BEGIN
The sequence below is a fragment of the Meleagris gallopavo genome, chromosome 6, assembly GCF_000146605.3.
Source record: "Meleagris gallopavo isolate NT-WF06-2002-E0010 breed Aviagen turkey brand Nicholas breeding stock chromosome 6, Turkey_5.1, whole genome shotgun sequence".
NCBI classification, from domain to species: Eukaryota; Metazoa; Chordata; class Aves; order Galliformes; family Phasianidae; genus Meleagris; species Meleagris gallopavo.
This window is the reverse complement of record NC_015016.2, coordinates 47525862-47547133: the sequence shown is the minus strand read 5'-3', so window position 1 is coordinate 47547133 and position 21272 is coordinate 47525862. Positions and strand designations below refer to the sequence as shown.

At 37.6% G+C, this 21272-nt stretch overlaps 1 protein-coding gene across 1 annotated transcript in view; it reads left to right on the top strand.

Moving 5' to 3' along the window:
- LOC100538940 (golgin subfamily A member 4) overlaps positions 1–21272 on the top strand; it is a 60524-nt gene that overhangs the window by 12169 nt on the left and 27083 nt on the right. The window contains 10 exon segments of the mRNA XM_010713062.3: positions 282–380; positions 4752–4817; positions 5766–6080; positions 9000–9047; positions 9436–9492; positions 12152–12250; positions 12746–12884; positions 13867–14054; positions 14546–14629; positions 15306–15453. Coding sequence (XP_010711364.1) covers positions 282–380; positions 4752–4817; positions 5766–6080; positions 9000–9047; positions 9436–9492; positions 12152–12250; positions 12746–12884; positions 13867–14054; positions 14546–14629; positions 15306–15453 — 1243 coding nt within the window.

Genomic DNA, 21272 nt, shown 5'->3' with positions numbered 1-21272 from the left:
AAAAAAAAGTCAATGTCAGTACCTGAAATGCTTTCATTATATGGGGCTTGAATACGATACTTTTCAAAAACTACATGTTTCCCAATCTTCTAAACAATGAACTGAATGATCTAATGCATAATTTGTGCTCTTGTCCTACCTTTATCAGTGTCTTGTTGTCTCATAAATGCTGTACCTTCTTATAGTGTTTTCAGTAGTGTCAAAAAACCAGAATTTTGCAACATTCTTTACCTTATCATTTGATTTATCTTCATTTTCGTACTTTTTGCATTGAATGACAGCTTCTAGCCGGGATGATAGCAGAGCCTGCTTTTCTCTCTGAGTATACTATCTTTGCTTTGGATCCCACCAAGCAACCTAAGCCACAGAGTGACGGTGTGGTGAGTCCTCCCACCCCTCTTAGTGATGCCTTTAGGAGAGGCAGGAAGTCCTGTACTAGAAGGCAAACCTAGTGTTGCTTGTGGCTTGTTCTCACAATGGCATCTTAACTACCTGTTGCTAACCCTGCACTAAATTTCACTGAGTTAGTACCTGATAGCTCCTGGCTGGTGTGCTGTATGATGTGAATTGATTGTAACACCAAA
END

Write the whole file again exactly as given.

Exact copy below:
The sequence below is a fragment of the Meleagris gallopavo genome, chromosome 6, assembly GCF_000146605.3.
Source record: "Meleagris gallopavo isolate NT-WF06-2002-E0010 breed Aviagen turkey brand Nicholas breeding stock chromosome 6, Turkey_5.1, whole genome shotgun sequence".
NCBI classification, from domain to species: Eukaryota; Metazoa; Chordata; class Aves; order Galliformes; family Phasianidae; genus Meleagris; species Meleagris gallopavo.
This window is the reverse complement of record NC_015016.2, coordinates 47525862-47547133: the sequence shown is the minus strand read 5'-3', so window position 1 is coordinate 47547133 and position 21272 is coordinate 47525862. Positions and strand designations below refer to the sequence as shown.

At 37.6% G+C, this 21272-nt stretch overlaps 1 protein-coding gene across 1 annotated transcript in view; it reads left to right on the top strand.

Moving 5' to 3' along the window:
- LOC100538940 (golgin subfamily A member 4) overlaps positions 1–21272 on the top strand; it is a 60524-nt gene that overhangs the window by 12169 nt on the left and 27083 nt on the right. The window contains 10 exon segments of the mRNA XM_010713062.3: positions 282–380; positions 4752–4817; positions 5766–6080; positions 9000–9047; positions 9436–9492; positions 12152–12250; positions 12746–12884; positions 13867–14054; positions 14546–14629; positions 15306–15453. Coding sequence (XP_010711364.1) covers positions 282–380; positions 4752–4817; positions 5766–6080; positions 9000–9047; positions 9436–9492; positions 12152–12250; positions 12746–12884; positions 13867–14054; positions 14546–14629; positions 15306–15453 — 1243 coding nt within the window.

Genomic DNA, 21272 nt, shown 5'->3' with positions numbered 1-21272 from the left:
AAAAAAAAGTCAATGTCAGTACCTGAAATGCTTTCATTATATGGGGCTTGAATACGATACTTTTCAAAAACTACATGTTTCCCAATCTTCTAAACAATGAACTGAATGATCTAATGCATAATTTGTGCTCTTGTCCTACCTTTATCAGTGTCTTGTTGTCTCATAAATGCTGTACCTTCTTATAGTGTTTTCAGTAGTGTCAAAAAACCAGAATTTTGCAACATTCTTTACCTTATCATTTGATTTATCTTCATTTTCGTACTTTTTGCATTGAATGACAGCTTCTAGCCGGGATGATAGCAGAGCCTGCTTTTCTCTCTGAGTATACTATCTTTGCTTTGGATCCCACCAAGCAACCTAAGCCACAGAGTGACGGTGTGGTGAGTCCTCCCACCCCTCTTAGTGATGCCTTTAGGAGAGGCAGGAAGTCCTGTACTAGAAGGCAAACCTAGTGTTGCTTGTGGCTTGTTCTCACAATGGCATCTTAACTACCTGTTGCTAACCCTGCACTAAATTTCACTGAGTTAGTACCTGATAGCTCCTGGCTGGTGTGCTGTATGATGTGAATTGATTGTAACACCAAA